We took what we learned from last year and refined and retested it for nine days. In every sense of the word, this was simply more aggressive agenda -- more miles, more days, more altitude, more passes, more pack weight, more vertical. More everything. It put the three of us right on the edge of our capabilities, mentally and physically. It's good to know where that edge is. It seems that the people who don't know the boundaries of their capabilities are most often the ones getting hurt.

As for us, we hurt in all the expected ways -- general over-use syndrome. But, as with last year, no accidents, no injuries and none of the problems of that can threaten these types of extended backcountry treks. (Three tips: Motrin. More Motrin. Even more Motrin.) Again, we had zero in the way of bear problems (though there was much obsessive talk about the ursine parasites, both amongst ourselves and with virtually everyone we encountered). I won't add fuel to the growing flame wars online about the pros and cons of bear cannisters. We used them again and were glad we did.

The rhythm of our days was dictated by the trip outline, the sun and the terrain. After the first day (a horrendous one for me, less so for Susan and Erik) we fell into a comfortable pattern. A typical day would involve 12 miles of hiking and begin at 7 a.m. We'd make tea, wolf down a Clif Bar and some Motrin and begin breaking camp. By nine we'd be on the trail, climbing 2,000 or 3,000 feet to a pass crossing. I'd timed all the pass crossings for relatively early in the day to minimize the chance we'd get caught under afternoon thunderstorms that are typical in the region during the summer. In the end, we didn't see any thunderstorms whatsoever. The weather was uniformly perfect, for the second year running.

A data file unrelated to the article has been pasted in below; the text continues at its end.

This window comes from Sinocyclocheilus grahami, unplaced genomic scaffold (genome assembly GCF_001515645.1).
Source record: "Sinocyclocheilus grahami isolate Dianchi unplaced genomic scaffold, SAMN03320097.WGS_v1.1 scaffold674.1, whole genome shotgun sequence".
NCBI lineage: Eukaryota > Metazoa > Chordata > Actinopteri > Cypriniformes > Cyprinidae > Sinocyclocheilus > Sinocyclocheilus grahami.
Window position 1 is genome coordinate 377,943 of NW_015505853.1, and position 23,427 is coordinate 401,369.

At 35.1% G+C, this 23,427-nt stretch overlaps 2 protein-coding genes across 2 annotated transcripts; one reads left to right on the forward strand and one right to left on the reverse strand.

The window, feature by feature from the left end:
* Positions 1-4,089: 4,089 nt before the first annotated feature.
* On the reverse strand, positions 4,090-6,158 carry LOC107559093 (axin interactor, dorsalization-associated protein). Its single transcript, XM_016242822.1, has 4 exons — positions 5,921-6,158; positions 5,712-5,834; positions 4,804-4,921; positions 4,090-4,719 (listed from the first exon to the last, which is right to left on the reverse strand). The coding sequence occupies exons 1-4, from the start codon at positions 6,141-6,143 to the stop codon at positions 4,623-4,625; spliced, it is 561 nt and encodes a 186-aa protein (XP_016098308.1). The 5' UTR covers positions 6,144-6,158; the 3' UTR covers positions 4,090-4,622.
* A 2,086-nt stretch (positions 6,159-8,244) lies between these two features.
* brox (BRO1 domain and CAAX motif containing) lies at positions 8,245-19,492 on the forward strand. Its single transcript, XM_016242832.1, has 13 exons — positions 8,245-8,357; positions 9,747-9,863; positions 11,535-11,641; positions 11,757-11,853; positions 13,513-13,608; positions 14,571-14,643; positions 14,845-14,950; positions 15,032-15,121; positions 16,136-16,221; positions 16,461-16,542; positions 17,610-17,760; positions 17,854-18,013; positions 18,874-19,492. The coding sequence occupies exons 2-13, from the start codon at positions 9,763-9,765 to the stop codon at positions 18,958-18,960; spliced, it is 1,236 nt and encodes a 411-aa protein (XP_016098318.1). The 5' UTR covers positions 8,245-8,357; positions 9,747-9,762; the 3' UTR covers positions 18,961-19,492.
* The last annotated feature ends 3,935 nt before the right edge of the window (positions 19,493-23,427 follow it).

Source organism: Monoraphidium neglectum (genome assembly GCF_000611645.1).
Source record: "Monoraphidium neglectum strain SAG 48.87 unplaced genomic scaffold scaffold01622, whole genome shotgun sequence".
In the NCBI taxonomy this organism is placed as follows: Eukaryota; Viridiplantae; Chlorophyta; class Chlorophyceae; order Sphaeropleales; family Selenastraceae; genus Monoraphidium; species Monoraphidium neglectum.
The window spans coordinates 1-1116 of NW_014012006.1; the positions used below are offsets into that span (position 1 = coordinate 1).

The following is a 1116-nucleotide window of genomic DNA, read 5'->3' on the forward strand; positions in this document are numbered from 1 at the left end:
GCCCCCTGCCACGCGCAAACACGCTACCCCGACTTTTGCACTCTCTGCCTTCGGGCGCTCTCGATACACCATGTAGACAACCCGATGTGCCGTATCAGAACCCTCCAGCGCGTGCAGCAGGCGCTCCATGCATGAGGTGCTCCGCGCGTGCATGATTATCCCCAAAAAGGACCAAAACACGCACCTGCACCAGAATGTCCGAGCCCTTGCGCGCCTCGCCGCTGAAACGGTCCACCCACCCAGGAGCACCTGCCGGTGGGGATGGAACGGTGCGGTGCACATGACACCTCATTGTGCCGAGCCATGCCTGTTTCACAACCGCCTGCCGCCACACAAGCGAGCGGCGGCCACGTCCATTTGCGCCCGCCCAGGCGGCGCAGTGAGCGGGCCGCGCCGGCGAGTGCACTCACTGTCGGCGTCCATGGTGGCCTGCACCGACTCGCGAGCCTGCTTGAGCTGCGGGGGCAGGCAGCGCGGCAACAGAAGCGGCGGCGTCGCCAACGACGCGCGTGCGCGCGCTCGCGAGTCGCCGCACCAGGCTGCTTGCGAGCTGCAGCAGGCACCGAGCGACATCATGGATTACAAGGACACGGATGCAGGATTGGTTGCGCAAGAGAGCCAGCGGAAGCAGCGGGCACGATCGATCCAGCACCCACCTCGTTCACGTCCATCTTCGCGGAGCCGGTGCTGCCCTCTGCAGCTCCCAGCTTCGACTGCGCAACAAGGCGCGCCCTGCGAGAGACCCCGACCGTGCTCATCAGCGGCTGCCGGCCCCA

After humping it over a 12,000-foot pass around noon, we'd typically cruise down rocky slopes, often with just rock cairns to guide us down the pile of granite rubble. (Much of our nine days was spent in a bio-region without any real soil or flora to speak of, just rock and water.) Late in the afternoon, there'd be another buttkicker of a climb so we could make camp above 10,000 feet.

By the time we'd finished setting up camp, changing out of our soaked day clothes into our evening wear and setting up for dinner, there was usually just time for a couple quick photos of the granite walls turning from pink to crimson in the sunset. We were out cold in our sleeping bags by 9 most nights. No after-hours carousing, when we knew we had to get up and do it all over again in the morning.